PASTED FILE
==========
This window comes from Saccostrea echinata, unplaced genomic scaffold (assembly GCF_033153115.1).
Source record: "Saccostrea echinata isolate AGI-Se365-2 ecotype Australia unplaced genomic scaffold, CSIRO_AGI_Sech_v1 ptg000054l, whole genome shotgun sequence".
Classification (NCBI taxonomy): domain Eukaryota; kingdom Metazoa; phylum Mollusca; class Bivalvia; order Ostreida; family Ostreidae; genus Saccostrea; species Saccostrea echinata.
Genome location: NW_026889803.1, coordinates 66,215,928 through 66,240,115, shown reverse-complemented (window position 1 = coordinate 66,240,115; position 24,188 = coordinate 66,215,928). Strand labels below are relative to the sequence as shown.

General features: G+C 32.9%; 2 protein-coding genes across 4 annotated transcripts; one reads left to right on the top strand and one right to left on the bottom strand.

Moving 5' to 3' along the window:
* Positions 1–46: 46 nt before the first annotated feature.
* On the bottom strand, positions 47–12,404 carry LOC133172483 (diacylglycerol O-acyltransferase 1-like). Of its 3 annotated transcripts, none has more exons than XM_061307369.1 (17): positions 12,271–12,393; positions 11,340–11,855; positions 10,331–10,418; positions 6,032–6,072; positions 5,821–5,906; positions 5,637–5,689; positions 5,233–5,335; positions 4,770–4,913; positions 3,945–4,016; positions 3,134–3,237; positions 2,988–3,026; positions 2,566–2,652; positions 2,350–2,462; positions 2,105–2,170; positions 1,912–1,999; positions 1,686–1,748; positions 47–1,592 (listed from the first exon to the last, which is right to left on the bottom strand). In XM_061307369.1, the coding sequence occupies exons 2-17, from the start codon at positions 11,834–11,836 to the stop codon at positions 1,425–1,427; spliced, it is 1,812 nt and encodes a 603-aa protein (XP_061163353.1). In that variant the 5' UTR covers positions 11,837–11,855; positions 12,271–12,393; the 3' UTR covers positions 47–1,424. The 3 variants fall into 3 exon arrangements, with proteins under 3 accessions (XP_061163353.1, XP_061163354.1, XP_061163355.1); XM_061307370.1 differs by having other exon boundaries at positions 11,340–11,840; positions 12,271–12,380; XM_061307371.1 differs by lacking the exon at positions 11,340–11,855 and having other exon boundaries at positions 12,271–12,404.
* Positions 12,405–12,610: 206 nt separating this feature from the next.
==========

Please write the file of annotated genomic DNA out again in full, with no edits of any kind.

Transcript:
This window comes from Saccostrea echinata, unplaced genomic scaffold (assembly GCF_033153115.1).
Source record: "Saccostrea echinata isolate AGI-Se365-2 ecotype Australia unplaced genomic scaffold, CSIRO_AGI_Sech_v1 ptg000054l, whole genome shotgun sequence".
Classification (NCBI taxonomy): domain Eukaryota; kingdom Metazoa; phylum Mollusca; class Bivalvia; order Ostreida; family Ostreidae; genus Saccostrea; species Saccostrea echinata.
Genome location: NW_026889803.1, coordinates 66,215,928 through 66,240,115, shown reverse-complemented (window position 1 = coordinate 66,240,115; position 24,188 = coordinate 66,215,928). Strand labels below are relative to the sequence as shown.

General features: G+C 32.9%; 2 protein-coding genes across 4 annotated transcripts; one reads left to right on the top strand and one right to left on the bottom strand.

Moving 5' to 3' along the window:
* Positions 1–46: 46 nt before the first annotated feature.
* On the bottom strand, positions 47–12,404 carry LOC133172483 (diacylglycerol O-acyltransferase 1-like). Of its 3 annotated transcripts, none has more exons than XM_061307369.1 (17): positions 12,271–12,393; positions 11,340–11,855; positions 10,331–10,418; positions 6,032–6,072; positions 5,821–5,906; positions 5,637–5,689; positions 5,233–5,335; positions 4,770–4,913; positions 3,945–4,016; positions 3,134–3,237; positions 2,988–3,026; positions 2,566–2,652; positions 2,350–2,462; positions 2,105–2,170; positions 1,912–1,999; positions 1,686–1,748; positions 47–1,592 (listed from the first exon to the last, which is right to left on the bottom strand). In XM_061307369.1, the coding sequence occupies exons 2-17, from the start codon at positions 11,834–11,836 to the stop codon at positions 1,425–1,427; spliced, it is 1,812 nt and encodes a 603-aa protein (XP_061163353.1). In that variant the 5' UTR covers positions 11,837–11,855; positions 12,271–12,393; the 3' UTR covers positions 47–1,424. The 3 variants fall into 3 exon arrangements, with proteins under 3 accessions (XP_061163353.1, XP_061163354.1, XP_061163355.1); XM_061307370.1 differs by having other exon boundaries at positions 11,340–11,840; positions 12,271–12,380; XM_061307371.1 differs by lacking the exon at positions 11,340–11,855 and having other exon boundaries at positions 12,271–12,404.
* Positions 12,405–12,610: 206 nt separating this feature from the next.